Gotham Academy: Endgame #1 review

Gotham Academy: Endgame #1 “Joker Jitters”
Written by Becky Cloonan and Brenden Fletcher
Art by Jeff Stokely
Colors by Jenny Donovan

Alright, this is going to be difficult to review… Not because it was terrible, but because I literally have to dissect a single book into quarters to properly review the content and materials… So let’s make this as easy as possible, and begin with an overview.

I have not been fond of the Endgame tie-ins… at all. I’m typically a fan of tie-ins, but if I’m going to purchase a book that’s connected to a story, I want it to feel relevant, and I haven’t completely gotten that yet. Batgirl: Endgame was decent, but I ultimately felt like there was so much more that they could’ve done with it. So surprisingly, Gotham Academy: Endgame, the book that should have the least connection with Endgame, is the book that I’ve enjoyed the most out of all the tie-ins… but it’s the worst thing I’ve read from the Gotham Academy brand… Are you starting to understand why this review is a little difficult for me?

For those of you that haven’t been reading Batman Endgame but picked up this issue (why would you do that!?!?), the Joker is back, and he’s unleashing more hell than ever. He’s advanced his Joker toxin, released it on Gotham, and her citizens are tearing the city, as well as each other, apart. It’s essentially like Joker’s version of a zombie apocalypse. Because of this, the students of Gotham Academy are being held in the gymnasium until the threat passes. The students have set up tents inside the gym, and Maps being the awesome, little human that she is, is encouraging ghost stories pertaining to the Joker. So that’s what we get here! Gotham Academy’s version of a campfire story.

Olive, Pomeline, and eventually Professor Macpherson, all take turns telling tall tales of a smiling man, and it’s fun. The stories themselves are a little lack luster, but they serve their purpose. Experiencing these stories with the characters we’ve grown fond of over the past few months is what makes this issue feel worthwhile. Their reactions and interactions are on-point, and every story told by one of the girls plays into the idea that’s been teased in Endgame – that the Joker is immortal. Each story is a tale of horror that could easily be a story of the Joker. And just like that, this team manages to make this book feel more relevant than any other tie-in, because they are playing into the main theme of the source narrative. And the creative team was smart enough to bring on a different writer and artist for each story.

Pomeline’s Story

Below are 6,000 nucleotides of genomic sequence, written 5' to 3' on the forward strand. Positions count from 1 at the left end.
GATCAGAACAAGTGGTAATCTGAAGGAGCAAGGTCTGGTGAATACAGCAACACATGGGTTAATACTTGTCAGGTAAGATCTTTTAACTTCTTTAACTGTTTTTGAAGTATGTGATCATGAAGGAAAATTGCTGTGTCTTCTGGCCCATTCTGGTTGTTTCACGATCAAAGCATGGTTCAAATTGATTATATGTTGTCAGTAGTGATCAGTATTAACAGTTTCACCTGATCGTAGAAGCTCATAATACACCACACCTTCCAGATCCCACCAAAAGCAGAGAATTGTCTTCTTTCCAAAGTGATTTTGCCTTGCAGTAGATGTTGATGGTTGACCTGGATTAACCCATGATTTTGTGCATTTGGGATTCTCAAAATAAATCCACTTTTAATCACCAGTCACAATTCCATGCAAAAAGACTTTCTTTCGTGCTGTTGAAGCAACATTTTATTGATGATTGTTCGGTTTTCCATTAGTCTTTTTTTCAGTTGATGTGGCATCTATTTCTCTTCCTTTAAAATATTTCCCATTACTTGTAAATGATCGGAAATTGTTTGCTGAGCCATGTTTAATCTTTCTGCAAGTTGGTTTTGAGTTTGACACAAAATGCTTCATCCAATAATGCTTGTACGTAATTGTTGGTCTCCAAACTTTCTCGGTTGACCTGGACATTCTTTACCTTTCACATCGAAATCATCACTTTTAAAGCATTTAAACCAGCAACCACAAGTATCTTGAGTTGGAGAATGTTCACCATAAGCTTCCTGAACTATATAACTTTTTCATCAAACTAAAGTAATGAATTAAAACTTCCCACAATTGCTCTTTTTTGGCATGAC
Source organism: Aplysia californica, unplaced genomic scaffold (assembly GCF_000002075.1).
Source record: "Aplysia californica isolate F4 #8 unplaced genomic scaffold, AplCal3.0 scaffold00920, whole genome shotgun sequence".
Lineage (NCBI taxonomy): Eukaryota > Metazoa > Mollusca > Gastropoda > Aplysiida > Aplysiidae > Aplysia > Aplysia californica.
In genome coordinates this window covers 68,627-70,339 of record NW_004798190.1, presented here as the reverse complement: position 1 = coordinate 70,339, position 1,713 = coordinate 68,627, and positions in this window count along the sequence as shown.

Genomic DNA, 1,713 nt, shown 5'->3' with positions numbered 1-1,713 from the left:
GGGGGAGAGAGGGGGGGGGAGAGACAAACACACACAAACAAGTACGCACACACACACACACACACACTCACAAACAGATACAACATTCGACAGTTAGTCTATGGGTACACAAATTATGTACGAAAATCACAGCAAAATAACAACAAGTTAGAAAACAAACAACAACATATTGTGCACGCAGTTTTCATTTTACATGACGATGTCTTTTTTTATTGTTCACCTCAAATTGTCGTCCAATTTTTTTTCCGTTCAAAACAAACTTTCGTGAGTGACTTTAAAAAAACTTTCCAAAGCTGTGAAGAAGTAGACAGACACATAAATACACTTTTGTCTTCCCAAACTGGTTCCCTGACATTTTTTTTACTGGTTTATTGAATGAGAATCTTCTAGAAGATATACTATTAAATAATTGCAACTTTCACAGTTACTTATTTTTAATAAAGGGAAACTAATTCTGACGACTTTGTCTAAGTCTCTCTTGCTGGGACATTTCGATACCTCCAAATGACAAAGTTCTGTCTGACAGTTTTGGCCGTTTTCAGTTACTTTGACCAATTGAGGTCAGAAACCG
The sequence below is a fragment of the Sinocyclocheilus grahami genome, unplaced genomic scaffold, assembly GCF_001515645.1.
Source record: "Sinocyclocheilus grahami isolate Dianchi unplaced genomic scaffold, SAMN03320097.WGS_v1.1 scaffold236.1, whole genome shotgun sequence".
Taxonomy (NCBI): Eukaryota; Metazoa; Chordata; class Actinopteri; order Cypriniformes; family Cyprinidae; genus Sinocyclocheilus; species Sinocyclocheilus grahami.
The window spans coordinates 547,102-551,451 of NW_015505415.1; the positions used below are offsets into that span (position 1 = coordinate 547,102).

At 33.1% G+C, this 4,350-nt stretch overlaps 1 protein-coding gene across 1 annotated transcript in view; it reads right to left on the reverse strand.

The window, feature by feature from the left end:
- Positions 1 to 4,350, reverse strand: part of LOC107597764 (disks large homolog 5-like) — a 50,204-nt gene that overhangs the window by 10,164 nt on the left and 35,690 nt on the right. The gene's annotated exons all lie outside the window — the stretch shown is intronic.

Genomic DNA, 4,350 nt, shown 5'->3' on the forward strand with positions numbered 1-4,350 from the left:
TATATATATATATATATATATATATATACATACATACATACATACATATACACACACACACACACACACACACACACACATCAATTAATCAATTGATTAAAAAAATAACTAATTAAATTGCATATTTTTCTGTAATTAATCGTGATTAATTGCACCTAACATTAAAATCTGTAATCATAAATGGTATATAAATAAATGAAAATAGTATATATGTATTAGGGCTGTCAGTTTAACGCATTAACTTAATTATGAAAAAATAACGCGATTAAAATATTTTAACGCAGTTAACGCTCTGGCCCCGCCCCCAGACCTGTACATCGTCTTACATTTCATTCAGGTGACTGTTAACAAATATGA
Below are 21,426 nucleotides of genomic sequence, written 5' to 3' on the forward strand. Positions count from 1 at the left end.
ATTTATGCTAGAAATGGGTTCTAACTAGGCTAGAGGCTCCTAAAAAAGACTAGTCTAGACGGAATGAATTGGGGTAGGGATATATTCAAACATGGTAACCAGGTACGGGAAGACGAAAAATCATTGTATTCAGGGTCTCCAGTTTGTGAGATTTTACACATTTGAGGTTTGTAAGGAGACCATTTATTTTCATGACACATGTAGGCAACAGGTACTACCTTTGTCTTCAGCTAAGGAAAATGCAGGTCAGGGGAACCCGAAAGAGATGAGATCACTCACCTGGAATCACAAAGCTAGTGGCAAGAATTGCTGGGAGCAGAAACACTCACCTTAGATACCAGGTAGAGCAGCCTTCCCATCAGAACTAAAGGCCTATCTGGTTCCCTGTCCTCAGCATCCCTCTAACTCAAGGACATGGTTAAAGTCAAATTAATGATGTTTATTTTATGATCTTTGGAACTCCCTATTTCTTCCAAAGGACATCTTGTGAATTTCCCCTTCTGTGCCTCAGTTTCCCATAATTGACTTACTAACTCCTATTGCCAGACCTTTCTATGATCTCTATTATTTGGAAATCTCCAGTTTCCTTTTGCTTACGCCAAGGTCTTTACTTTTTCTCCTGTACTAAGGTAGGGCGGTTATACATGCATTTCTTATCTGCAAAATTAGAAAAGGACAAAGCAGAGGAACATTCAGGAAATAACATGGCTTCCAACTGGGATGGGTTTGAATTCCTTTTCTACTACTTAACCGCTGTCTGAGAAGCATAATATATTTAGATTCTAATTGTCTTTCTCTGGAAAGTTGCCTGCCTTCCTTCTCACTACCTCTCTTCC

Writer & Artist – Clio Chiang
Pomeline’s story focuses on a child who purchases a mask that ends up being more than meets the eye. The story is probably my least favorite of the three, but there is a decent creepy factor – especially if objects like dolls scare you. The art is interesting as well – a distinct difference from the main art due to its water color look.




MacPherson’s Story
Writer & Artist – Joy Ang
Professor MacPherson’s story features a sadistic jester that would wander the Scottish Highlands for villages to perform at, using the villagers as part of his entertainment… and in case you’re wondering, no, it wasn’t a pleasant experience for the participants. This was by far the most gruesome and creepy of the three stories, and the art was my favorite out of the entire book.




Olive’s Story
Writer & Artist – Vera Brosgol
Olive’s story was interesting, because it was one that was told to her by her mother. When her mom was in high school, she had an experience with some other classmates that was similar to the outcome of playing Bloody Mary… minus all the blood. I don’t know why, but this story reminded me of Goosebumps/ Joker crossover. It took me back to my childhood.




Unfortunately, Stokely’s art featuring our main characters is pretty cringe-worthy, and a big step down from what we’re used to! While Olive, Pomeline, Maps, and MacPherson are all recognizable, their visual presence is flat, and poorly drawn. For me it was a huge drop in quality, and hard to ignore. It’s never good when you turn to the second page and think, “Oh, wow…” with a negative connotation.




Despite the art, and the fun nature of this issue though, nothing else is really offered up here that is worthwhile. It’s kind of like when you buy a movie and watch the deleted scenes, only to think, “That was ok. I’m glad it wasn’t in the movie though.” There’s nothing of substance to impact either of the books, aside from one reveal at the very end. Overall, my enjoyment from Gotham Academy: Endgame comes from my enjoyment of the characters. But I have to hand it to the writers for delivering a concept that makes sense and is a completely believable situation for this point in time in Gotham.

Recommended if:

  • You’re curious to see how Gotham Academy is dealing with the Joker problem.
  • You like campfire stories.
  • You’d pretty much read Gotham Academy’s characters.

While this issue is enjoyable and a nice aside to Gotham Academy, it does take away from the intensity of Endgame while also serving as the worst delivery from this title. It’s not bad, but the fact that it arguably fell short in two major areas left me feeling a little hollow.

SCORE: 6.0/10